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Bishops Castle Film Society

God’s Own Country - 23 Jan 2019

dir. Francis Lee. UK. 2017. 104m

Johnny (Josh O’Connor), surly, alienated and emotionally immature, is shouldering the burden of running the struggling, isolated Yorkshire farm where he lives with his grandmother (Gemma Jones) and his disabled, critical father (Ian Hart). His life is devoid of any warmth and the farm work is a long, lonely, hard grind. Johnny finds relief in nightly binge drinking at the local pub to the point of oblivion, and detached, joyless sex with a lad at the stock auction. To help with the lambing season, Johnny’s father hires Gheorghe (Alec Secareanu), a Romanian migrant worker, who Johnny greets with ill temper and abusive comments.

 

As they are forced to work together, it becomes apparent that Gheorghe has a deep knowledge of farming and a connection with nature and the landscape which is novel to Johnny. After a rough initial encounter, an understanding develops between them and they become lovers. Through Gheorghe’s more hopeful outlook and gentler approach to relationships, and later through the need to care for the father when he has a second stroke, Johnny begins to mature and his vision widens. Much of the early part of the film is bleak with sparse dialogue and an emphasis on the harsher aspects of hill farming, but ultimately the themes are of hope and the possibility of change.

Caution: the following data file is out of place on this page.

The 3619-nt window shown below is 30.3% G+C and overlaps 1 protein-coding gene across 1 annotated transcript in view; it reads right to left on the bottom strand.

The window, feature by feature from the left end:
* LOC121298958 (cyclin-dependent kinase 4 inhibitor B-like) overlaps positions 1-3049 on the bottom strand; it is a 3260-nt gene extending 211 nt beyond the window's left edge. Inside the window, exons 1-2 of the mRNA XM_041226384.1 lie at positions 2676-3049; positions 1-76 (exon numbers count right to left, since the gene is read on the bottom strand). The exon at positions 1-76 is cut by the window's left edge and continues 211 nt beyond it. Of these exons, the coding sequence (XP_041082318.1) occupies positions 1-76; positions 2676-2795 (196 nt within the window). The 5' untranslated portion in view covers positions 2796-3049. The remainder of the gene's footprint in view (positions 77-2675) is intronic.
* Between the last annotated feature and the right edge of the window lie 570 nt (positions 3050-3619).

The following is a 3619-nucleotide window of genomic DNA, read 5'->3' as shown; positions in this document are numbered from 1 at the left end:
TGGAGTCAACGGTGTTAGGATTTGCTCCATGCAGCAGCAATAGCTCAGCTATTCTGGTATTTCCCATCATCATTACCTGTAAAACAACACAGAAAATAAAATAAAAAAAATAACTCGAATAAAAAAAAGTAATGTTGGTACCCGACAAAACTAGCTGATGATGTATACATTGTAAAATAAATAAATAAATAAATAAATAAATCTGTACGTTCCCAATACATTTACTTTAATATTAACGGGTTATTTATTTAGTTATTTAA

“It’s the kind of world in which bone-aching toil is a way of life and secrets are buried deep beneath the damp sod.” [Wendy Ide, The Observer, September 2017]

“God’s own Country weaves a rough magic from…[the] biting cinematography and the story’s slow, unsteady arc from bitter to hopeful. Bodily fluids – bestial and human – stain the screen, punctuating a story that’s as much about rediscovering place as finding love.” [Jeanette Catsoulis, New York Times, October 2017]

“…[T]he two actors’ chemistry is genuine and grapefruit-sharp. The film has a cumulative power that sneaks up on you…and a twilit afterglow that hasn’t faded yet.” [Robbie Collin, The Telegraph, September 2017]


 

 

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